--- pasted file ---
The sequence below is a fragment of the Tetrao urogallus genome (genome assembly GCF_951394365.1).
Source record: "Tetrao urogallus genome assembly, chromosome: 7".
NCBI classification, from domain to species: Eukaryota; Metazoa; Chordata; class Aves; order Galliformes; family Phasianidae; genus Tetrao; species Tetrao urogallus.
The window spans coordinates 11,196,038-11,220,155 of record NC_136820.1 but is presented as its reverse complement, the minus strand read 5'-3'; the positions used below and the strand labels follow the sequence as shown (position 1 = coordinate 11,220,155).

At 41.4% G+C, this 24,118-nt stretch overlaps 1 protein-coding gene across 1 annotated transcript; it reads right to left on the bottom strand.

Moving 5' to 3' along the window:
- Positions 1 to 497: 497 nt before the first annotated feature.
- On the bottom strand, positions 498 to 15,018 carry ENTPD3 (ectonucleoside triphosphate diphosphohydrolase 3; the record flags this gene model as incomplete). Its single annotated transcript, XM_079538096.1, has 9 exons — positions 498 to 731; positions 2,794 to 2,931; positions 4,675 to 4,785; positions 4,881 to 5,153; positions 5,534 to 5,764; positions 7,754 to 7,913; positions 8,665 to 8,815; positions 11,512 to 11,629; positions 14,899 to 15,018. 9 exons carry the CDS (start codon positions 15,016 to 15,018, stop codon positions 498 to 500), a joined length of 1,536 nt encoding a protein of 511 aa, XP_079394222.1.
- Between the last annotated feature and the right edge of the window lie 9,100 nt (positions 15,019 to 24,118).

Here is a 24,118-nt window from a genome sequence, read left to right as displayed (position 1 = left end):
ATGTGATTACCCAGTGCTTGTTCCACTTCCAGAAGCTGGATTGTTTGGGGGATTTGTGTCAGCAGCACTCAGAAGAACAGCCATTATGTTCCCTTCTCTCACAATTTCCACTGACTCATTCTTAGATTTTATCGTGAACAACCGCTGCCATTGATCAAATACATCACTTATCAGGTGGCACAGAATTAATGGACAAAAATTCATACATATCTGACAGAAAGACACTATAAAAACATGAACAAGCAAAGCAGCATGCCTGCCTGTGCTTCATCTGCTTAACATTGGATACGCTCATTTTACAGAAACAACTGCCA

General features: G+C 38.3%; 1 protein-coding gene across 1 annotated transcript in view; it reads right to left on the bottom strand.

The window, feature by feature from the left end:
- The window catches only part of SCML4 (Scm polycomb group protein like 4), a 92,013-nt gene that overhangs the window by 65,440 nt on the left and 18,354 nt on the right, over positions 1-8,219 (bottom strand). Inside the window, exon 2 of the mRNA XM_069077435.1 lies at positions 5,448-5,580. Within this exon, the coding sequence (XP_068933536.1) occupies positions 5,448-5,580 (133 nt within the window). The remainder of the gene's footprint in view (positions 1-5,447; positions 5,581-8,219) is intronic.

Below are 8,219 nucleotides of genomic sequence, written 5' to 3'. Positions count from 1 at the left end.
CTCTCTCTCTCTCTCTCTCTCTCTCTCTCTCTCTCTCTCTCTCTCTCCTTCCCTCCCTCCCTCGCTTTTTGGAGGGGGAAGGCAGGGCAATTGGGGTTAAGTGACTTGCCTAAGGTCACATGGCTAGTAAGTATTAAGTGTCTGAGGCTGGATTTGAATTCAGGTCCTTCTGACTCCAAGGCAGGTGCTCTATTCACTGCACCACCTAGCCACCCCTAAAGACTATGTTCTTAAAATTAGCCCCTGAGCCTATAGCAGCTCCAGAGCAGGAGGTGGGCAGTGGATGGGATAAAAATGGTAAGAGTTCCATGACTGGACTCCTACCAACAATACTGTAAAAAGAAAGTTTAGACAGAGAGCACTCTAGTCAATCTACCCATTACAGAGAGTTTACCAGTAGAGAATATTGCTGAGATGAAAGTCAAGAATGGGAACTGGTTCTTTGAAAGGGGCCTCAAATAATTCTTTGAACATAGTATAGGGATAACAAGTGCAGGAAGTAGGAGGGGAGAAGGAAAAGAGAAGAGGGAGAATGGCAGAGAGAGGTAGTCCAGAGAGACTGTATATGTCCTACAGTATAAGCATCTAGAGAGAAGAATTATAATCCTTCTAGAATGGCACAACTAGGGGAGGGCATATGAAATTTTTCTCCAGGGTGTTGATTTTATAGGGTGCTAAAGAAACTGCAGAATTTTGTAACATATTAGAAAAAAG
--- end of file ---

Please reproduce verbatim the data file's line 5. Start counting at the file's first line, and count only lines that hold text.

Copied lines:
At 41.4% G+C, this 24,118-nt stretch overlaps 1 protein-coding gene across 1 annotated transcript; it reads right to left on the bottom strand.